Has support for deploying additional cloud resources

When compared with other IaC tools that are available in the Market, Terraform offers the ability to create/deploy most of the available cloud resources. The following are a few of the resources it supports -

  • Azure Resource Group
  • Storage containers,
  • Queues
  • Tables
  • File shares

Status communication

Terraform clouds can send notifications about the deployment to other systems such as slack for intimating purposes. Terraform can communicate with other systems that accept webhooks.

Version Control Integration

Similar to any other code, Terraform is designed to work with version control systems. Terraform configuration can be added to the repository with a subdirectory of the environment. Once any modifications are made in the Terraform configuration file, the linked workspace automatically runs Terraform plans with the new code.

Sentinel policy

Terraform provides options to control access to the provisioning infrastructure at a granular level. For example, through Terraform, users can define the computing power of VMs, define updates related to maintenance, etc.

Cost Estimation

Terraform can provide the cost estimation as well as the change in cost incurred due to the modified deployment content for the major cloud providers.

Syntax

Terraform has a custom language called Hashicorp Configuration Language (HCL). HCL is human readable as well as machine friendly, it stays exactly in the median between human-readable and machine friendly.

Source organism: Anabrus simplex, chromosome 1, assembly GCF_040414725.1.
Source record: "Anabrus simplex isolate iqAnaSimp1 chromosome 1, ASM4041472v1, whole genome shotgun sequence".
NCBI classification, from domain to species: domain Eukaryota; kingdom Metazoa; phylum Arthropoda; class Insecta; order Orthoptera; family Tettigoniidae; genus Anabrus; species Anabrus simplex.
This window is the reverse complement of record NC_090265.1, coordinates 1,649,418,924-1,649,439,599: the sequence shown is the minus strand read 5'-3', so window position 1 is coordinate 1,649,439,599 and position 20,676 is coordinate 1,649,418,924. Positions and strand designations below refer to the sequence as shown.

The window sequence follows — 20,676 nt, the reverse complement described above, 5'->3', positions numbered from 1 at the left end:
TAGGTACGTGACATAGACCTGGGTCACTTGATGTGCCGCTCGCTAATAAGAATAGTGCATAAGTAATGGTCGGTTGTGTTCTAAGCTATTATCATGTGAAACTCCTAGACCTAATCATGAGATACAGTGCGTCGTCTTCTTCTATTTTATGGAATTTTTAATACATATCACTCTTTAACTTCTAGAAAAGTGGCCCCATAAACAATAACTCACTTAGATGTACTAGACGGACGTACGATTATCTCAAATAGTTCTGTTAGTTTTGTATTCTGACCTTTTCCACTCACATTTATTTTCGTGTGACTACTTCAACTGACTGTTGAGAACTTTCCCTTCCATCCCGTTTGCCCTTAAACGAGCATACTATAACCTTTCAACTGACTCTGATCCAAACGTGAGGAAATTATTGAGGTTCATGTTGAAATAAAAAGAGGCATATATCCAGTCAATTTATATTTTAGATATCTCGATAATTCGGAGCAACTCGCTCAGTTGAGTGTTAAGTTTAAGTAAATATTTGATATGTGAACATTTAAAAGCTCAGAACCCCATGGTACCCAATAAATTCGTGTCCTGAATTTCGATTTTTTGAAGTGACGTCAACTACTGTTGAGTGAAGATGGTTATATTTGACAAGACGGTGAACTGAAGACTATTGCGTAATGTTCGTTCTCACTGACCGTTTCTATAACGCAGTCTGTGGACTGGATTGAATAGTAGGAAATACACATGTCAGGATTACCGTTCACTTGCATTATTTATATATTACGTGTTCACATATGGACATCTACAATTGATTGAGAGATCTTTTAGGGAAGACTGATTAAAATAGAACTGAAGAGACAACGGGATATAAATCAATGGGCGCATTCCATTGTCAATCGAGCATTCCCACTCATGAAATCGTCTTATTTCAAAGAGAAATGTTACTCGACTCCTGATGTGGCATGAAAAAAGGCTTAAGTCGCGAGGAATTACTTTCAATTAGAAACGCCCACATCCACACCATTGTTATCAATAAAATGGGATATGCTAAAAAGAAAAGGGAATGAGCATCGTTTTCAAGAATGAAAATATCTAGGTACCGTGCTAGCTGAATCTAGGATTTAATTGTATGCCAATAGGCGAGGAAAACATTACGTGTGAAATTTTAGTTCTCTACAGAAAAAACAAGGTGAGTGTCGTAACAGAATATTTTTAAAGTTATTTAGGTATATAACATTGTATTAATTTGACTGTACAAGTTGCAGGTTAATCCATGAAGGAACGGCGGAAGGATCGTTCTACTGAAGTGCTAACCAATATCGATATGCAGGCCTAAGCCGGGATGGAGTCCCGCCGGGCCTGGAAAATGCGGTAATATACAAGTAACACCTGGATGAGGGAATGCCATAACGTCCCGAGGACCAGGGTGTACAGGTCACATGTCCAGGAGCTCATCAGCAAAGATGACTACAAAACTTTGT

Below is an example of creating a storage account using the Terraform template

resource "azurerm_storage_account" "storage" {

 name = "PARTECHStorage"

 resource_group_name = "${azurerm_resource_group.storageRG.name}"

 location = "${azurerm_resource_group.storageRG.location}"

 account_kind = "Storage"

 account_tier = "${var.storageAccountType}"

 account_replication_type = "${var.storageAccountReplication}"

}

One of the major advantages of using the syntax of Terraform is that it doesn’t worry much about the quotations, reducing the complexity of nesting.

State

One standout feature of Terraform is the maintainability of the state of deployment. Once a deployment happens through Terraform, it creates a state file - terraform.tfstate. This file holds the state of the infrastructure that is deployed. Below are the few benefits of having the state file -